Drag-reducing agents are additives in pipelines that reduce turbulence in a pipe. Usually used in petroleum pipelines, they increase the pipeline capacity by reducing turbulence and therefore allowing the oil to flow more efficiently. These agents are made out of high molecular weight polymers or micellar systems. The polymers help with drag reduction by decreasing turbulence in the oil lines. This allows for oil to be pumped through at lower pressures, saving energy and money.
Using just a few parts per million of the drag reducer helps to reduce the turbulence inside the pipe. Because the oil pushes up against the inside wall of the pipe, the pipe pushes the oil back down causing a swirling of turbulence to occur. When the polymer is added, it interacts with the oil and the wall to help reduce the contact of the oil with the wall. Knowing what will create the ideal drag reducer is key in this process.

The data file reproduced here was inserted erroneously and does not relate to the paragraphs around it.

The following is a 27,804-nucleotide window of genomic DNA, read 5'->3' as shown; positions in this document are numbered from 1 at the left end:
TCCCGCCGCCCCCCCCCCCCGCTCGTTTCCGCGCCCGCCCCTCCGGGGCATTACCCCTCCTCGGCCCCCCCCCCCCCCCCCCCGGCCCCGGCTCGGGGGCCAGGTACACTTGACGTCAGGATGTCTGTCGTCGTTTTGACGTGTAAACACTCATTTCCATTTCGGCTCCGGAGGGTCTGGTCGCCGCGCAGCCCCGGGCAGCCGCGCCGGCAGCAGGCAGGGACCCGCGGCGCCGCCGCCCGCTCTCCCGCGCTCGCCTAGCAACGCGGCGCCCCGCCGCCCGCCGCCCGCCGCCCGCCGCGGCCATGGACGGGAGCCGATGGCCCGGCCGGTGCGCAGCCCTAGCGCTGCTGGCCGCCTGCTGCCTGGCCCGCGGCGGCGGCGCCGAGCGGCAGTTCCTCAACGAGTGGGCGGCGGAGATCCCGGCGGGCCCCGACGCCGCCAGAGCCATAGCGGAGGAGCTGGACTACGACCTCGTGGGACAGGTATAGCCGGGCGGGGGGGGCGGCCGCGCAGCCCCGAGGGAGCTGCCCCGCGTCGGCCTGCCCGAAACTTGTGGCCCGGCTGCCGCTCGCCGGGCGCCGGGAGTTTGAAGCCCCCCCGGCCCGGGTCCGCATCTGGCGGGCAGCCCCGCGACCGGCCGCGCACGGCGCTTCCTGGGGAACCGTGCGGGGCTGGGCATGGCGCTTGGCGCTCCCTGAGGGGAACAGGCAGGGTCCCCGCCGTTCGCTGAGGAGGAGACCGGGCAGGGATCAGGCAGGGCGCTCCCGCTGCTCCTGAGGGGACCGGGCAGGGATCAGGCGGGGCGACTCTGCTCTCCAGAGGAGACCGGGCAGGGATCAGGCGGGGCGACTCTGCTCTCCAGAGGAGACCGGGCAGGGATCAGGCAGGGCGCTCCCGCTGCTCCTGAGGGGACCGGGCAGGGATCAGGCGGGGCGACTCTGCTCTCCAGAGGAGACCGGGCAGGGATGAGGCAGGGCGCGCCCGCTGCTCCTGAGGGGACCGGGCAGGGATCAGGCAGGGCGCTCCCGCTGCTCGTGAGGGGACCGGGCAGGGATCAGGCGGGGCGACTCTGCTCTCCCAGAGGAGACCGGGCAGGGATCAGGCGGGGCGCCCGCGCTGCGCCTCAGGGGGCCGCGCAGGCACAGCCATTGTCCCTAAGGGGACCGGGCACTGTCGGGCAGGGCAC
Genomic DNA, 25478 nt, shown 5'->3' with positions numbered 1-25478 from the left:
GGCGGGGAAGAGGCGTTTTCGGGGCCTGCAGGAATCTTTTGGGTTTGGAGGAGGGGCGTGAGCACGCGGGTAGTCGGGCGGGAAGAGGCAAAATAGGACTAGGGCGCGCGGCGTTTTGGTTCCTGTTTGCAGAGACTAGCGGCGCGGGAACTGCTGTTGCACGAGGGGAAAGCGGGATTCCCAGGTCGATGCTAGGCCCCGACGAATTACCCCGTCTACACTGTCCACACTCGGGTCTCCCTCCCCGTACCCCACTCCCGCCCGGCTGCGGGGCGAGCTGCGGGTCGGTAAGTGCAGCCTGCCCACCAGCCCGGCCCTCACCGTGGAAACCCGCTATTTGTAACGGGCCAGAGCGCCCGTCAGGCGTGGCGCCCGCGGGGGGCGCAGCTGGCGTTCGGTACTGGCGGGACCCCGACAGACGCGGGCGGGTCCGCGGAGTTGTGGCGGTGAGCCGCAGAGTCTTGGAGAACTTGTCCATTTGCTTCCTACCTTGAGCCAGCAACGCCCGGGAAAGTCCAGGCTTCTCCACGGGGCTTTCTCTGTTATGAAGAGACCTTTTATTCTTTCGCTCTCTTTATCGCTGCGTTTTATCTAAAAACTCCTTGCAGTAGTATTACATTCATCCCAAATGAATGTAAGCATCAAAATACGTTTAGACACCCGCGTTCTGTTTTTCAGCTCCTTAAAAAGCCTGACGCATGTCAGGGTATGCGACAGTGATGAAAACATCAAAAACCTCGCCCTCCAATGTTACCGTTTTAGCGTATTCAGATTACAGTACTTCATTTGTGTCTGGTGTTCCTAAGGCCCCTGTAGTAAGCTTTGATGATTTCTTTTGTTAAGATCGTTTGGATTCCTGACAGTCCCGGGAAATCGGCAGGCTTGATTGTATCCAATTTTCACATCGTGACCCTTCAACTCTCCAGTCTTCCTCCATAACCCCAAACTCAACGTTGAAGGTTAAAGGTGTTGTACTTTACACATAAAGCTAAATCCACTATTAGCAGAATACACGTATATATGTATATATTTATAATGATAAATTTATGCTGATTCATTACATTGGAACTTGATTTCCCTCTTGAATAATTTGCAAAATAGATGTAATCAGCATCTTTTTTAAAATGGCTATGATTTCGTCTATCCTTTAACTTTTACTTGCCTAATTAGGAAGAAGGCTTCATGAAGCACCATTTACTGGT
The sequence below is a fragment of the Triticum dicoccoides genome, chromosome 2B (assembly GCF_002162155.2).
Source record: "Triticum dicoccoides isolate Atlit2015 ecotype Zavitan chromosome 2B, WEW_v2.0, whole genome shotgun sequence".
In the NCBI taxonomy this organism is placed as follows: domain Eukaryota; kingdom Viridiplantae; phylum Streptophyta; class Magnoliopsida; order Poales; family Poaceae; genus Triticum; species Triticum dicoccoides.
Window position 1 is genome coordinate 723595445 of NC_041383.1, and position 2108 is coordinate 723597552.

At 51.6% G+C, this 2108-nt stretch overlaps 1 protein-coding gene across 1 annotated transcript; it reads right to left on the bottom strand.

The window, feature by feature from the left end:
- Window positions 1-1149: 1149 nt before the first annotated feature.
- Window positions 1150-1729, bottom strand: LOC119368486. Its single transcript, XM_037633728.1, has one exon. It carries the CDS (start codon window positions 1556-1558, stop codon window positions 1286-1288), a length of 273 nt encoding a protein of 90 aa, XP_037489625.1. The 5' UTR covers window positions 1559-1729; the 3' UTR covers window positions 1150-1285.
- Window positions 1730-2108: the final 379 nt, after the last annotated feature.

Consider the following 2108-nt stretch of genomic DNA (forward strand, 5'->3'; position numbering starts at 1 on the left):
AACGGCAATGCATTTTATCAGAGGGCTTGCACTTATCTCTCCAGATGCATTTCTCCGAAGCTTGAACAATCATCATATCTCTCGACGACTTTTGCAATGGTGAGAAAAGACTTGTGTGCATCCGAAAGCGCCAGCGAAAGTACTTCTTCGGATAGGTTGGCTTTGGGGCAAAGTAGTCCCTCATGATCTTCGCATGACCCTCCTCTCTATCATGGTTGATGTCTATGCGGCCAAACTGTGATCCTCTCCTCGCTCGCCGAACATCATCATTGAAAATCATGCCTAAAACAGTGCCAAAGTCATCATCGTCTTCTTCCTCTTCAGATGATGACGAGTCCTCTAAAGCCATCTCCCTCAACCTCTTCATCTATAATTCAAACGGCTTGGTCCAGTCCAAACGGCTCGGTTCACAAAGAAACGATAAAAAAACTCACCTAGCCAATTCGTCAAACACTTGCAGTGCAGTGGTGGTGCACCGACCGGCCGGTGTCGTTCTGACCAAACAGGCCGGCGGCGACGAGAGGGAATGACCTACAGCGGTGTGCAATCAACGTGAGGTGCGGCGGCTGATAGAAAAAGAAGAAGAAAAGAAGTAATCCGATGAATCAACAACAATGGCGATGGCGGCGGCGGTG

Ideal molecules have a high molecular weight, shear degradation resistance, are quick to dissolve in whatever is in the pipe, and have low degradation in heat, light, chemicals, and biological areas.